Water into Lake Eyre? How much?

How much of this water is going to get to Lake Eyre.
Is anyone (who knows) making any predictions of how much and when?

Cheers,
Peter
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Reply By: Olsen's 4WD Tours and Training - Monday, Jan 12, 2009 at 20:01

Monday, Jan 12, 2009 at 20:01
I wondered how long it would be before this question was asked.

Probably, a little bit. You will have to wait to see what sort of wet season we have. Will need a lot more rain yet I suspect.
AnswerID: 343958

Reply By: Willem - Monday, Jan 12, 2009 at 20:27

Monday, Jan 12, 2009 at 20:27
Peter

The waters flowing past Birdsville at the moment may take two months to reach Lake Eyre,

You may go here to read updated info in Lake Eyre.


Cheers
AnswerID: 343963

Follow Up By: Peter_n_Margaret - Monday, Jan 12, 2009 at 21:01

Monday, Jan 12, 2009 at 21:01
Good link Willem, thanks for that.

Cheers,
Peter
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Reply By: Crackles - Monday, Jan 12, 2009 at 21:01

Monday, Jan 12, 2009 at 21:01
For those that are too techno challenged to search for results on the same subject from just 2 days ago he's the reply I gave then ;-)

AnswerID: 343728 Submitted: Sunday, Jan 11, 2009 at 15:30
Crackles replied:
With the amount flowing through Birdsville presently it's quite likely there will be some water at least go into the Warburton Groove but not be visible around the Lake from anywhere accessible by 4x4. To start filling Lake Eyre considerable rain often needs to fall in several different catchments at different times arriving at the Lake simultainiously. I wouldn't be planning a trip there yet.
Appears by the Lake Eyre Yacht Club web site that local rain is already drying out & water coming down the Diamantina is a while off yet.
Cheers Craig.............
AnswerID: 343975

Follow Up By: handy - Tuesday, Jan 13, 2009 at 07:35

Tuesday, Jan 13, 2009 at 07:35
the cooper creek has a bit of flow in it at the moment, might help a bit. cheers
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Follow Up By: Crackles - Tuesday, Jan 13, 2009 at 14:33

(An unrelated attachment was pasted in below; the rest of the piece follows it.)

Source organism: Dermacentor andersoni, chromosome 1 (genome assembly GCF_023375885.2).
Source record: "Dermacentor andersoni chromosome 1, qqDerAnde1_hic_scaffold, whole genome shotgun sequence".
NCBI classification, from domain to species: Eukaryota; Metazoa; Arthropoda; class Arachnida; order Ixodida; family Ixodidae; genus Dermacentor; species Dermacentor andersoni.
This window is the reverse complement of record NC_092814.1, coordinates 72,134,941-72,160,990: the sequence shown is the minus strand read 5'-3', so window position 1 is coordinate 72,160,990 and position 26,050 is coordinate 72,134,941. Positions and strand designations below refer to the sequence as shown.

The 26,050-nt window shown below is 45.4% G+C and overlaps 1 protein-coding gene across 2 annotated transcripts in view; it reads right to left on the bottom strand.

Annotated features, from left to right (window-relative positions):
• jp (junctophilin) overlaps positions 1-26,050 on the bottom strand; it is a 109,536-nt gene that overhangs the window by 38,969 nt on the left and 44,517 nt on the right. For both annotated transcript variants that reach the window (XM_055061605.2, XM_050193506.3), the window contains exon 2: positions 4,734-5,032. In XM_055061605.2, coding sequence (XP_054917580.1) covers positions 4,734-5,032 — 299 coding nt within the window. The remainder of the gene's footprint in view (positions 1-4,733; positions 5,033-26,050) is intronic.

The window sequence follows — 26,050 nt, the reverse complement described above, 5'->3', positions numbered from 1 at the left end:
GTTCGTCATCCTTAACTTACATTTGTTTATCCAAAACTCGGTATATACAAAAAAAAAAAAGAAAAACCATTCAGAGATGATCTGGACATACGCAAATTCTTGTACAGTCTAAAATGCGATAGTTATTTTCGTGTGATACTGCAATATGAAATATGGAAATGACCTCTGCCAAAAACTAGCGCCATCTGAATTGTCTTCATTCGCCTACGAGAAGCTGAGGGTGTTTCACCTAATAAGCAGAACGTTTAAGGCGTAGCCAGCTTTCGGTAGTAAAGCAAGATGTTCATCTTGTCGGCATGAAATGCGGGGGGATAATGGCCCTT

Tuesday, Jan 13, 2009 at 14:33
The local rain that has fallen in the area is most likely to have all evaperated by the time the Water arrives from Birdsville down the Warburton. For the Lake to fill, the Macumba or the Cooper creek also needs to flow & from what I've read this is yet to happen in any amount. One more major rain event in the North Central area should see at least a partial fill viewable from the bank. Cross the fingers.
Cheers Craig.............
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Reply By: Bob Y. - Qld - Monday, Jan 12, 2009 at 22:14

Monday, Jan 12, 2009 at 22:14
Peter,

With the current Diamantina flood a little in the lead of the Georgina flood, they aren't likely to hit Goyders Lagoon simultaneously. If this did happen, all the graziers along the Warburton would be most excited.

At present the peak of the Diamantina flood is around Davenport Downs, and at a guess, the Georgina is around Roxborough, or Glenormiston. Just checking a map, Hema of course, it appears that the Georgina is dragging the chain.

Now heres where it gets scientific. The bigger the flood, the faster they go. So maybe the Georgina, being in a major flood, may make some time on the mighty Diamantina, which according to the Yacht Club, is only moderate.

Remaining in a scientific vein, floods below 1200 gigalitres, lose an estimated 75-94% through evaporation & transmssion losses. so if we put the combined total of the floods in the 2 rivers at 3,000 gigalitres & working on only 75% loss, then there will be approximately 750 GL arrive at the Warburton groove, about Anzac Day, this year. These losses may not be as high, due to the current Birdsville flood, lubricating everything in its path.

Of course, the volume received maybe enhanced by the arrival of Cyclone Charlotte in this area, over the next week.

Anyone dispute this? LOL

Good night,
Bob.
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Follow Up By: Member - Doug T (NT) - Tuesday, Jan 13, 2009 at 09:09

Tuesday, Jan 13, 2009 at 09:09
Peter
Before any rain from ex Cyclone Charlotte had a slight chance of reaching Lake Eyre it has to fall within the area shown on this map.

Image Could Not Be Found

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Follow Up By: Member - Ruth D (QLD) - Tuesday, Jan 13, 2009 at 19:05